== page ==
Part 7: Shooting Promos With Sam
This morning I was up again at the crack of dawn uploading all of my photos and videos from our day exploring Beijing. I also used Skype to call my husband and daughter back home in Maryland! The time change is 12 hours, so I have to get up super early in the morning so that I can say goodnight to my 2-year-old on the other side of the world.
I met the crew down in the lobby of the Ascott at 10 a.m., and we all walked over to Starbucks before loading into the van. Ummm, here\’s a tip: Starbucks — not so good in China! The coffee is Nescafe, so you have to order an espresso drink if you want anything to resemble what you would have in the U.S. I made a HUGE mistake and ordered a green tea latte. Sounds yummy, right? Not so much. The best way to describe it is that it tasted like chopped up grass in watery milk. Yuk.
We all piled into the production van and made our way back to the Forbidden City. We did a few stand-ups outside of the gate with the large portrait of Mao in the background. We then walked and walked to our second set-up inside the gates of the city. Remember, this place is huge, and we are a large crew with a lot of equipment. So moving from one set-up to another takes time and patience. It got so bad at one point that we decided to hire a bunch of rickshaws to bring us to our other locations.
After our morning shoot, we took a lunch break at a typical Chinese restaurant in the middle of Beijing. We had pork that we wrapped in tofu, pork ribs, noodles and \”gyouza,\” dumplings filled with fennel and more pork. There were a few strange dishes like a soymilk soup that I tried and a few other tofu dishes that really did not have any flavor at all. Most of the dishes were very spicy, so I stuck with the gyouza and some steamed rice. (All this rice is really adding on the pounds! It makes you wonder how the Chinese stay so skinny!)
After lunch, we made our way back to the hutongs to shoot some more promo material with Sam. It was a hard day of shooting and Sam was getting really tired and just ready for a break. Shooting in a hutong or even in the Forbidden City is challenging. First you have the government that comes every couple of minutes to make sure that you are allowed to be there. Then you have to deal with all of the people on the streets and just moving from one location to another. Lastly it is really hard to keep our battery lives; there is no place to plug in when you are in a building that was constructed thousands of years ago! So we were all glad when we made it to our final set-up for the day!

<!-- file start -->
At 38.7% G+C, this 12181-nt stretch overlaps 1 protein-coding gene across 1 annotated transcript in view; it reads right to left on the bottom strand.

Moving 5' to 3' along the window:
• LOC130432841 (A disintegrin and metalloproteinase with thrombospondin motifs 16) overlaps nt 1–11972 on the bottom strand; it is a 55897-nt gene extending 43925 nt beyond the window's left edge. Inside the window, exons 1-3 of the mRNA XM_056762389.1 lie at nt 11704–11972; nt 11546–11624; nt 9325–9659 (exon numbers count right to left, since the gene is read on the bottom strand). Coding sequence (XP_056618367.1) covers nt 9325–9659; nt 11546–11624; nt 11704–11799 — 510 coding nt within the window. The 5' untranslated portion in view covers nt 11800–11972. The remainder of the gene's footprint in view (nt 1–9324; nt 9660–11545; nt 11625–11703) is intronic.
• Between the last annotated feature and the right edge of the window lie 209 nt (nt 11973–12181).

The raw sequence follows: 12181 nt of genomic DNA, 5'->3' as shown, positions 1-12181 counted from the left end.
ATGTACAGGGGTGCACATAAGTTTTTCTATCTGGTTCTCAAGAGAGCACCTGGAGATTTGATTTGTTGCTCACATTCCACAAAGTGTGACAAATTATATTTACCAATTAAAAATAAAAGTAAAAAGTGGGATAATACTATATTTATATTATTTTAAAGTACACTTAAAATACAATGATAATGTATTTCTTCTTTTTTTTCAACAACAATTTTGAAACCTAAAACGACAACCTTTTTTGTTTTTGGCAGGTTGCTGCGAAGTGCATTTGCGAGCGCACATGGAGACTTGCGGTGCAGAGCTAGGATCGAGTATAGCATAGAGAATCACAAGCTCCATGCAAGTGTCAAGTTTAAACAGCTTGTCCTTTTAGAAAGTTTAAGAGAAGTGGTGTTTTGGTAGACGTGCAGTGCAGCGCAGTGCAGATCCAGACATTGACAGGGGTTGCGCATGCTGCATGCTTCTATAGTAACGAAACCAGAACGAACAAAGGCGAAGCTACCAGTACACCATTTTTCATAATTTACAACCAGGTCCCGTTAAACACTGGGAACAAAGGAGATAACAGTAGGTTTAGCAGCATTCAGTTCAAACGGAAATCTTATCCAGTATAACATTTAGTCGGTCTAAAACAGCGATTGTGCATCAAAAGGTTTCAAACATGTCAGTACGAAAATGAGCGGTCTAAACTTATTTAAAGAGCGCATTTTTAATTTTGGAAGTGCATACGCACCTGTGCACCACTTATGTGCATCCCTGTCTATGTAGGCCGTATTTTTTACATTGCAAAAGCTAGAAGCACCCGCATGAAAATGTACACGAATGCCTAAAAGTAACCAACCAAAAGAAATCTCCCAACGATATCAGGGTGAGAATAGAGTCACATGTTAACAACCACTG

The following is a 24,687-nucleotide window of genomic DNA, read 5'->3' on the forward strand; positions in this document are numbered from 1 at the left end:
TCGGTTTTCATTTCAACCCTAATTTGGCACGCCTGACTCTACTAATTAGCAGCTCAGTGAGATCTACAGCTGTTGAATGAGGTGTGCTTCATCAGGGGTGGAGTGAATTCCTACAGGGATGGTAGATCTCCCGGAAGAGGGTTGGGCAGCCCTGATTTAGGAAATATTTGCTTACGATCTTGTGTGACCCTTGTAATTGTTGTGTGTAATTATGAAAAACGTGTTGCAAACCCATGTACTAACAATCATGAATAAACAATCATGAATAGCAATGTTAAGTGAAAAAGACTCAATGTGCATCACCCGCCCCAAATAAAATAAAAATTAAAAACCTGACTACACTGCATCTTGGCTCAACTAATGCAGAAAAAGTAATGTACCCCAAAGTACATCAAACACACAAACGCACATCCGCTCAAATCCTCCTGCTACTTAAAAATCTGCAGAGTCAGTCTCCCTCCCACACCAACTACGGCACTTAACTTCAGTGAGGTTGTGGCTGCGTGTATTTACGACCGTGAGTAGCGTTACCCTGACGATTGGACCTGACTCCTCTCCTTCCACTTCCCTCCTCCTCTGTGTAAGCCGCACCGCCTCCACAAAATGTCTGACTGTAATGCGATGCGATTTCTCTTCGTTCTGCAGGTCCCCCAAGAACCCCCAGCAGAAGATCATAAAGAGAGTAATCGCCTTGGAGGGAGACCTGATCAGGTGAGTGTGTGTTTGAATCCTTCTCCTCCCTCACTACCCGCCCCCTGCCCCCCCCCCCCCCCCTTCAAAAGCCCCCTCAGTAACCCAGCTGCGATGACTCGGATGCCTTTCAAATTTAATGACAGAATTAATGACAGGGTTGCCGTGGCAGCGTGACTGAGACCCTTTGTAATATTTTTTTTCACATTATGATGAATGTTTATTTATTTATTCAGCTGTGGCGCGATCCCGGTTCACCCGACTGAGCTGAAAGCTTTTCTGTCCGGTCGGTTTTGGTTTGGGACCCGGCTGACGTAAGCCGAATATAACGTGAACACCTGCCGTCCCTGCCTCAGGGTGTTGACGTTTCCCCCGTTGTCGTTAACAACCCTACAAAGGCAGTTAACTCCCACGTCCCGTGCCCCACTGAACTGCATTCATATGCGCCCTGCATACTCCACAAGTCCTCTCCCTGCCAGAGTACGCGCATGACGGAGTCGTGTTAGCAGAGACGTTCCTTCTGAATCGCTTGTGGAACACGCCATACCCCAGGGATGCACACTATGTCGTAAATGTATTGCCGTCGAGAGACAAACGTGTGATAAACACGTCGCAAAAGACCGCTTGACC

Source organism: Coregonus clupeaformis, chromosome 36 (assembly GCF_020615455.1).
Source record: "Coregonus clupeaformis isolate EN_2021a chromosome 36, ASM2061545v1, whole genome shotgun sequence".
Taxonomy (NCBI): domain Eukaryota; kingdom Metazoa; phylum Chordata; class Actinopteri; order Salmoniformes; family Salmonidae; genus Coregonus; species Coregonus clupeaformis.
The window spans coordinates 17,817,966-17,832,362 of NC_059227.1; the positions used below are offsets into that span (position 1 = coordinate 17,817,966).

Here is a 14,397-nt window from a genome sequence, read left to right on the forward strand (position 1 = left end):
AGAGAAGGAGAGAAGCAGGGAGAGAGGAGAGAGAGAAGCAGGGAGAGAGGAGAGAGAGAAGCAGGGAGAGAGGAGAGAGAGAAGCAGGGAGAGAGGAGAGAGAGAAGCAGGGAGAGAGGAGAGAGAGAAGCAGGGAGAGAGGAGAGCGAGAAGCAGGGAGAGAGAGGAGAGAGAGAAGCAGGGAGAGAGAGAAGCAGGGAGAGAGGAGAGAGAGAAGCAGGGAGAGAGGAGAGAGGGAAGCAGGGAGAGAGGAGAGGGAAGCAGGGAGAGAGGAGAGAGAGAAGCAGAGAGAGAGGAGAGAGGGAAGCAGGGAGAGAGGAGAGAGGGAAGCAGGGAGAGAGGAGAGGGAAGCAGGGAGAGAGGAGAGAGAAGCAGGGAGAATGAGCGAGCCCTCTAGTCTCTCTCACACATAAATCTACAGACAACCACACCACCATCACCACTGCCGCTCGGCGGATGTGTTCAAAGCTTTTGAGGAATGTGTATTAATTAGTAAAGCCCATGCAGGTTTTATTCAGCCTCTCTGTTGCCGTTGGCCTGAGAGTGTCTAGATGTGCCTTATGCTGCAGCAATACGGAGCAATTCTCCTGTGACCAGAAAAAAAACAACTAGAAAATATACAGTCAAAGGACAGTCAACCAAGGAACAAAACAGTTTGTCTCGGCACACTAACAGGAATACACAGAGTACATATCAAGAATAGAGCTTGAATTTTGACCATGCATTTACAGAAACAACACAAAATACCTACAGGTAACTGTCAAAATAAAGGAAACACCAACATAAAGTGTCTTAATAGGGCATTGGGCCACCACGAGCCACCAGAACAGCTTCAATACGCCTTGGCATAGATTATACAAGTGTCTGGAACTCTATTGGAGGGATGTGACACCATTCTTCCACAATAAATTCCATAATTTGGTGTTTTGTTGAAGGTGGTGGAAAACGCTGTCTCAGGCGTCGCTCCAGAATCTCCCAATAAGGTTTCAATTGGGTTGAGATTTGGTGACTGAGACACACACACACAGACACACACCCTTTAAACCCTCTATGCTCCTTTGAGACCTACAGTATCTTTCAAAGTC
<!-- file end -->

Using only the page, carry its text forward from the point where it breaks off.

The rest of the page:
We also had to stop on time today because this day was a holiday in China! It was called the Mid-Autumn Festival or the \”Mooncake Festival,\” and the tradition is to eat Moon Pies! If you were to ask an elder for the history of this festival, they would tell you of the sacrifice made by Chang\’er, a beautiful concubine of a wicked Chinese emperor who ruled over his people with injustice. Under an empirical edict, physicians in the emperor\’s court were ordered to create an elixir of immortality for him. Chang\’er saw the sorrow of the people and did not want them to endure an eternity of suffering. She stole the elixir from the emperor, swallowed it and turned into a fairy. The Mooncake festival, thus, commemorates the brave act by Chang\’er, which resulted in the liberation of her people from tyranny.
A more modern version says that the Chinese observe this day as a remembrance of the overthrow of the Mongol rulers. The rebellion succeeded largely because the people were able to coordinate their efforts by smuggling to one another messages hidden in mooncakes, a pastry filled with lotus seed paste, melon seeds and egg yolk.
Either version is amazing, each illustrates how a 5,000-year history translates into amazing traditions, rituals and beliefs that have been passed from generation to generation. This is like their version of Thanksgiving, and our Chinese crew really wanted to go home and spend it with their families.
The rest of the crew was invited to dinner at a local restaurant to celebrate with one of the girls from the Ascott, Mae. She took us to a very traditional Chinese restaurant for some of her favorite Chinese foods to celebrate the Mooncake Festival! We had an assortment of dumplings and noodles and then they brought out a beautiful Peking duck that was baked in a clay oven right outside of the front door of the restaurant. You can actually smell the duck being baked as you walk in the front door. Yum. They also brought out a full fried fish topped with a sweet sauce. Everything was amazing! BUT, the dessert was the absolute best and the most memorable dish of the entire trip! It was fried apples that are drizzled in a hot caramel sugar sauce. You basically pick up a piece of the apple and then dunk it into a cold cup of water to crystallize the sugar and pop it into your mouth! It was like candy and the most unique dish of my entire experience in China.
We stayed at the restaurant for a few hours just talking and enjoying our last evening in China. I have only been here for a week, but most of the crew is on their third week and ready for the long flight back to the United States.
In my last blog, I board a 747 and head back over the North Pole to the other side of the world.